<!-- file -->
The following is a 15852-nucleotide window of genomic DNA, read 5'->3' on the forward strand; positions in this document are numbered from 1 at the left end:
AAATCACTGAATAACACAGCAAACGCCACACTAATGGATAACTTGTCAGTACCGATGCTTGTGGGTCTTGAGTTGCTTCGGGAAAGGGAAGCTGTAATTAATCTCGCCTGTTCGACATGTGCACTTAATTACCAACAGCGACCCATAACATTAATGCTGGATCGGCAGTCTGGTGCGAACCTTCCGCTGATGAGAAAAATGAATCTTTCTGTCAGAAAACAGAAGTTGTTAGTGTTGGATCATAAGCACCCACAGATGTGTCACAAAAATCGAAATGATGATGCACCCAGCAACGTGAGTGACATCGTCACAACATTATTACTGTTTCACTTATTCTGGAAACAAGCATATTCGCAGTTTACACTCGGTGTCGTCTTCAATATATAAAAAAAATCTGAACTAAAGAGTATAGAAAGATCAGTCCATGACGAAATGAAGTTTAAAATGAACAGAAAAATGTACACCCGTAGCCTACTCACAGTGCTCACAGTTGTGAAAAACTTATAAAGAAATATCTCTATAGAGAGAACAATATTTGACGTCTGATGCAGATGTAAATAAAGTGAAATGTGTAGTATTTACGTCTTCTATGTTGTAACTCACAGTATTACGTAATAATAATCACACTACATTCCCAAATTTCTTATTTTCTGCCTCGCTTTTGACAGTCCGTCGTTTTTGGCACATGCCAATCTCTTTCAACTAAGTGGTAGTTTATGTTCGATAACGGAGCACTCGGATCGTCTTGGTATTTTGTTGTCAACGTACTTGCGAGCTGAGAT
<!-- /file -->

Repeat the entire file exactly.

The following is a 15852-nucleotide window of genomic DNA, read 5'->3' on the forward strand; positions in this document are numbered from 1 at the left end:
AAATCACTGAATAACACAGCAAACGCCACACTAATGGATAACTTGTCAGTACCGATGCTTGTGGGTCTTGAGTTGCTTCGGGAAAGGGAAGCTGTAATTAATCTCGCCTGTTCGACATGTGCACTTAATTACCAACAGCGACCCATAACATTAATGCTGGATCGGCAGTCTGGTGCGAACCTTCCGCTGATGAGAAAAATGAATCTTTCTGTCAGAAAACAGAAGTTGTTAGTGTTGGATCATAAGCACCCACAGATGTGTCACAAAAATCGAAATGATGATGCACCCAGCAACGTGAGTGACATCGTCACAACATTATTACTGTTTCACTTATTCTGGAAACAAGCATATTCGCAGTTTACACTCGGTGTCGTCTTCAATATATAAAAAAAATCTGAACTAAAGAGTATAGAAAGATCAGTCCATGACGAAATGAAGTTTAAAATGAACAGAAAAATGTACACCCGTAGCCTACTCACAGTGCTCACAGTTGTGAAAAACTTATAAAGAAATATCTCTATAGAGAGAACAATATTTGACGTCTGATGCAGATGTAAATAAAGTGAAATGTGTAGTATTTACGTCTTCTATGTTGTAACTCACAGTATTACGTAATAATAATCACACTACATTCCCAAATTTCTTATTTTCTGCCTCGCTTTTGACAGTCCGTCGTTTTTGGCACATGCCAATCTCTTTCAACTAAGTGGTAGTTTATGTTCGATAACGGAGCACTCGGATCGTCTTGGTATTTTGTTGTCAACGTACTTGCGAGCTGAGAT